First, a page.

"None has developed our tradition for it. But look how well Nigeria, say, has done in boxing, which calls for the same speed and power. In contrast with the Ethiopian type of slenderness, sprinters are densely muscled, with strong shoulders and big butts, and are compact, well balanced. It seems a Negroid body type. And I know that diet is important. Carbohydrates give the energy, and those are the Jamaican staples—rice every day, lots of yams and potatoes and cassava and bread.
"And there's the style of the people," continues Johnson. "Jamaicans talk fast. They write fast. They like action. They're jittery. The temper of the society is kind of like a sprinter's."
Johnson departs abruptly, stylishly. Spence offers the visitor a ride back to his hotel. En route he identifies the gray clumps of rootless plants that grow on phone wires. "Old man's beard. And the yellow vine on the fence, that's illegal in some places because it spreads and kills things it chokes. It's called love bush."
The conversation leads to another illegal plant. "Ganja used to be no big deal. It began as a medical thing. But in the last 10 years or so. a sort of culture has grown up around it. It's smoked in the schools; you can't stop it. But as an adminstrator of sports, I won't have anyone who smokes it on the team."
"What's this stuff called tonic wine?" Spence grins and says, "Jamaicans believe in tonics. Years ago we used to boil leaves and bark and drink that stuff. People came up with tonic wine. If you're sick you take it. If you're well you take it. And everyone has a good time. Myself, I drink stout."
There's a plaque beside the track in the National Stadium. ON THIS SPOT, WAS ERECTED THE FLAGSTAFF FROM WHICH WAS LOWERED THE UNION JACK AND UPON WHICH WAS RAISED THE FLAG OF JAMAICA, AT MIDNIGHT, 5TH-6TH AUGUST, 1962. The Jamaica that McKenley, Wint and Rhoden represented at the Olympics was not yet a sovereign nation.
Yet it welcomed them back after the 1952 Games with an impromptu national holiday; it collected money, and it erected a statue to the Jamaican champion. This figure, which now bolts from the starting position outside the stadium, is a composite of several sprinters, and has, most notably, the body of Wint and the eyes and hawk nose of McKenley. On this smoky morning, gray pigs crop the lawns that spread down to Arthur Wint Drive. (McKenley and Rhoden Crescents are on the other side of town.)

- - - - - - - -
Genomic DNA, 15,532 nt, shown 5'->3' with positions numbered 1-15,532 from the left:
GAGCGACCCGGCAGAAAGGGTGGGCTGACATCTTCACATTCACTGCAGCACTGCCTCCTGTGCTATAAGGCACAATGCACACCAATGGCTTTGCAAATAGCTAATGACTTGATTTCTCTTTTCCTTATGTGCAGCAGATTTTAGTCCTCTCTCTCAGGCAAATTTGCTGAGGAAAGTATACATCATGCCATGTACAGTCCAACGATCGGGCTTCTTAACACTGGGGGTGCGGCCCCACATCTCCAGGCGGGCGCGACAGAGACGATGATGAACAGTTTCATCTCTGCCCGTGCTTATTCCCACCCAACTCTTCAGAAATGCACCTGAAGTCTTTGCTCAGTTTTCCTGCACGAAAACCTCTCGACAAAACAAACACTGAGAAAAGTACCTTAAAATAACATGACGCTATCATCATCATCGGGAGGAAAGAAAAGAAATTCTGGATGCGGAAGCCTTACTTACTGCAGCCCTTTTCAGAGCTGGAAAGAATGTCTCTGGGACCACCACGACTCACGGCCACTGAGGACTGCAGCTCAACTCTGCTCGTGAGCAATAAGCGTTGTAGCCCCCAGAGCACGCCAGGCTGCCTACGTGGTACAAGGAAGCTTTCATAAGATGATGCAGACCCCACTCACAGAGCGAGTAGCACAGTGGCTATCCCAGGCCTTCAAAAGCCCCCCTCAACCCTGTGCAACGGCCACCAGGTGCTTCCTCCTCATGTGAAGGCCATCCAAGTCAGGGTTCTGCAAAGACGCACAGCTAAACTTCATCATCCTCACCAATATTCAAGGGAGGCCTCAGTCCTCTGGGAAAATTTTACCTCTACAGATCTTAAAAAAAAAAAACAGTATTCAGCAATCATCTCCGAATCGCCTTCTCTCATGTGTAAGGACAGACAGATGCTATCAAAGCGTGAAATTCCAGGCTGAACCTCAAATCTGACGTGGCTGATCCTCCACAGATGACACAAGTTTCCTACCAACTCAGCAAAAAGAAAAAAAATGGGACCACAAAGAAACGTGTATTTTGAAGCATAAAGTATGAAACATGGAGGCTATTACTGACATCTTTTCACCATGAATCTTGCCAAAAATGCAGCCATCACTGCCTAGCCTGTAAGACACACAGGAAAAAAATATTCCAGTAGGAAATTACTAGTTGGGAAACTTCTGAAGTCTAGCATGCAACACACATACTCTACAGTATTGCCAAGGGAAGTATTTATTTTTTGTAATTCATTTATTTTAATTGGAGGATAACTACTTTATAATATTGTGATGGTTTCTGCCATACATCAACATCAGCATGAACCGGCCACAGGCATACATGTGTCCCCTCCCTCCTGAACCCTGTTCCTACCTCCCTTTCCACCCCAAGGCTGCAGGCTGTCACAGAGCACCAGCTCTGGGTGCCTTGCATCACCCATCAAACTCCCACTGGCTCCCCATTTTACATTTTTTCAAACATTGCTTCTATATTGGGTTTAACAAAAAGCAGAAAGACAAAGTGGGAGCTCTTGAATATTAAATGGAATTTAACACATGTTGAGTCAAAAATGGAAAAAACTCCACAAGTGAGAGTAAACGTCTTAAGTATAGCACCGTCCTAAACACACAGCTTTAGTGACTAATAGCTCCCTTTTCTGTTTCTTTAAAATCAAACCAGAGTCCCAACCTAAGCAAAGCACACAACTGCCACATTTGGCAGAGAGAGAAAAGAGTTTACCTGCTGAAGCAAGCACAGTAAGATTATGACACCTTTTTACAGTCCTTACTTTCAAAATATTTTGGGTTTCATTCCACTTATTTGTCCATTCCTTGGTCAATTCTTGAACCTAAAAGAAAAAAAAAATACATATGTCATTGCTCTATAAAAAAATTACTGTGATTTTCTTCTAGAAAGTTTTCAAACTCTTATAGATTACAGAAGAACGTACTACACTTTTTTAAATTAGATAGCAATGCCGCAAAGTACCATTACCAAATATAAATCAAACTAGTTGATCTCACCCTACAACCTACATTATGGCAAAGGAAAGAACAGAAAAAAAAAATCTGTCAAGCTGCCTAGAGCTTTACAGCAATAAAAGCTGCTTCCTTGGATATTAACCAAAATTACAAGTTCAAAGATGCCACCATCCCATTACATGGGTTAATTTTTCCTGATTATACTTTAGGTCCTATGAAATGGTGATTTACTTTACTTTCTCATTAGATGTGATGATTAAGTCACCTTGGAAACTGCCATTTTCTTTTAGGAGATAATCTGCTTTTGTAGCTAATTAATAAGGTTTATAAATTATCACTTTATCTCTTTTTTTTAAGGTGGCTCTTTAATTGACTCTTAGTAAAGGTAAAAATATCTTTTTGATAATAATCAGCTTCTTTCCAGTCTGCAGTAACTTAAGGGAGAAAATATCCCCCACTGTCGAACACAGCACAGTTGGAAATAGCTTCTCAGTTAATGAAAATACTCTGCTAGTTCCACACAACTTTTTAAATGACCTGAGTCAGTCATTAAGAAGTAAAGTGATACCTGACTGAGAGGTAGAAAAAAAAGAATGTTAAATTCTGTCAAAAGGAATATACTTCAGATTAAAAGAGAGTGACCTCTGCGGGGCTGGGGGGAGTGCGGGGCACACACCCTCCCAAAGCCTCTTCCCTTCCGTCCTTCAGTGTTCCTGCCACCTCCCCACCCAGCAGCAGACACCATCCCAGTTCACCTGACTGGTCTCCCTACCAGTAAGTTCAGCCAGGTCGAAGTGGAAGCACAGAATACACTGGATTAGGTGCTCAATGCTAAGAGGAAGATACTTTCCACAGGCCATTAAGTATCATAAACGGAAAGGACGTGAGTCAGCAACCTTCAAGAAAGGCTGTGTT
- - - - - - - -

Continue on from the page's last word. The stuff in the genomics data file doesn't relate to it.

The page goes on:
Up behind the highest tier of the stands, Camperdown Coach Glen Mills sits in his office. He's also a national coach. He, too, sees the psyche of the sprinter throughout Jamaican society, or the other way around. "Life here is hectic," he says. "Everything's in short supply. It's understood that there aren't enough jobs, schooling, housing, transport. Forty-two thousand take the exam to get into high school. Only 9,300 can make it. You can't stand at the back and wait your turn or you'll get left out. In the city we like to regard ourselves as quiet people, but even a small dispute brings out the aggression. Sprinting is built around that dramatic release."
This makes the visitor think of Quarrie, a Camperdown alumnus, not because he was a paragon of aggressiveness but because he seemed quite the opposite-soft-spoken and modest. "That was part of why Jamaica came to admire him so," says Mills. "But if you knew him well, you could see the drive in him. It's just that he only let it show in his races. The other thing was that he went right from winning the 100 and 200 in the Schools Championships in 1969 to a triple gold in the Commonwealth Games in 1970. He didn't go to USC until later. So kids could say, 'He was just here, right here with us.' He was the greatest lift to the tradition since McKenley and Wint."
Quarrie lives in Los Angeles now; Lennox Miller, who's a dentist and will be the Jamaican liaison to the Los Angeles Olympics, lives in nearby Altadena, Calif. Rhoden is a podiatrist in San Diego. Clearly, there's a risk in sending men such as these abroad for education.